- Transmission: Six-speed manual or six-speed automatic, rear wheel drive
- Suspension: MacPherson strut front, independent rear
- Brakes: Ventilated front and rear discs
- Steering: Electrically assisted mechanical steering
To get a feel for the changes to the updated 86, Toyota let us loose on the short circuit of Fuji Speedway, which lies in the shadow of Mount Fuji in Japan’s south. Frankly, the full circuit is best left for tearaway sports cars; the short circuit is fine for testing the mettle of the new 86.
Thankfully, we were also able to test the 2012 86 GTS manual against its 2017 equivalent, as well as the new GT manual and auto, and GTS auto, for 16 laps back-to-back. Plenty enough to get some good first impressions, then.
It’s difficult to pick the extra power in the 1200kg-plus coupe.
A red-coloured cast aluminium intake manifold replaces the plastic unit still used on automatic versions – due to noise restrictions apparently – while manual variants also score redesigned pistons. The aim is to improve low-down response, which was an 86 sore point (but the revisions are difficult to quantify in a racetrack environment).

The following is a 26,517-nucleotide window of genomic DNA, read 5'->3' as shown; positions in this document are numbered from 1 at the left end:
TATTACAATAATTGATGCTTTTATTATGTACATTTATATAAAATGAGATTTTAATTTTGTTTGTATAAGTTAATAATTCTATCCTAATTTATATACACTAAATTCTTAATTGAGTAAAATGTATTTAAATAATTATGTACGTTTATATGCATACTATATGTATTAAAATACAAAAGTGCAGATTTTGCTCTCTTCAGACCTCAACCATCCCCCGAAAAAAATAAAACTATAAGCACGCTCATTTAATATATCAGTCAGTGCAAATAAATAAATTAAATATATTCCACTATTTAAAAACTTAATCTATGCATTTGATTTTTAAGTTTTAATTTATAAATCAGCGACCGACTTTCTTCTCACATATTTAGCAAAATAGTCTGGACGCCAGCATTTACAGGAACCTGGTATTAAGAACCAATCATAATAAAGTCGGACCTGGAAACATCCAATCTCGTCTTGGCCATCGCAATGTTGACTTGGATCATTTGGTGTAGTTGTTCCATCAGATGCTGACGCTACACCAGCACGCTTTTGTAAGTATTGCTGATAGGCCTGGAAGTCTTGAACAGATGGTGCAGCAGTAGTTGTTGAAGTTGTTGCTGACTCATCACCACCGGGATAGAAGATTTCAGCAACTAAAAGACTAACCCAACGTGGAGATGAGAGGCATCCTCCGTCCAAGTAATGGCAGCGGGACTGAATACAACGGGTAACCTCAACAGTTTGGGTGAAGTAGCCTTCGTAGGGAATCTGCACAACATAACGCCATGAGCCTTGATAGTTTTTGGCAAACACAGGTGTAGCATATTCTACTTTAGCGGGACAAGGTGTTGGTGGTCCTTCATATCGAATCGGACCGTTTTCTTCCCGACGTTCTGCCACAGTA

Peak torque is now produced 200rpm earlier, from 6200rpm to 6600rpm, which is still peaky for a little four-cylinder engine and not far off maximum power that continues to be delivered at 7000rpm.
The Subaru-based ‘boxer’ four-cylinder still greets the top end of the tachometer with a single-pitch shrill shriek, and feels brisk rather than outright fast.
More sizeable change comes in the form of a stiffer body, with 50 percent-thicker under bonnet bracing, 40 percent increase in C-pillar spot welds and new rear suspension mounting plate twice the previous thickness, all increasing rigidity.
The rear spring-rates have been backed-off by 15 percent, the diameter of the rear anti-roll bar has been decreased by 1mm (to 14mm) and the dampers have been softened all round in the quest for a better ride.
Front springs though have been tightened by 10 percent to increase front-end point.